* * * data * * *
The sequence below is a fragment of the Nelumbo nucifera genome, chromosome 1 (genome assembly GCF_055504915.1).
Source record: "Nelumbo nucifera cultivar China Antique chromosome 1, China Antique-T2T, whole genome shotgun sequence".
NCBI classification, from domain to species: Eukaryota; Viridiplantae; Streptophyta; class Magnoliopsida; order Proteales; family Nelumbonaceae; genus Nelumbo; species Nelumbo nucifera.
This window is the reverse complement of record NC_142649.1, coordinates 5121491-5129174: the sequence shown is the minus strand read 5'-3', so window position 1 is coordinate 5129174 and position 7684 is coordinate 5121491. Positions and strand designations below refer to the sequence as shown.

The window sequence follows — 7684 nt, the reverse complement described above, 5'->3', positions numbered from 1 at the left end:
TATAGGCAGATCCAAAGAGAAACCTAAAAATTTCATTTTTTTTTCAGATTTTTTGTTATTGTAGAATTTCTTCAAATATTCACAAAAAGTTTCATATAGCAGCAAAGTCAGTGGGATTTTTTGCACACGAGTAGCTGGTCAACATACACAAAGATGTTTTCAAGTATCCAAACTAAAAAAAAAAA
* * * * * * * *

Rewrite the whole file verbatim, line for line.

The sequence below is a fragment of the Nelumbo nucifera genome, chromosome 1 (genome assembly GCF_055504915.1).
Source record: "Nelumbo nucifera cultivar China Antique chromosome 1, China Antique-T2T, whole genome shotgun sequence".
NCBI classification, from domain to species: Eukaryota; Viridiplantae; Streptophyta; class Magnoliopsida; order Proteales; family Nelumbonaceae; genus Nelumbo; species Nelumbo nucifera.
This window is the reverse complement of record NC_142649.1, coordinates 5121491-5129174: the sequence shown is the minus strand read 5'-3', so window position 1 is coordinate 5129174 and position 7684 is coordinate 5121491. Positions and strand designations below refer to the sequence as shown.

The window sequence follows — 7684 nt, the reverse complement described above, 5'->3', positions numbered from 1 at the left end:
TATAGGCAGATCCAAAGAGAAACCTAAAAATTTCATTTTTTTTTCAGATTTTTTGTTATTGTAGAATTTCTTCAAATATTCACAAAAAGTTTCATATAGCAGCAAAGTCAGTGGGATTTTTTGCACACGAGTAGCTGGTCAACATACACAAAGATGTTTTCAAGTATCCAAACTAAAAAAAAAAA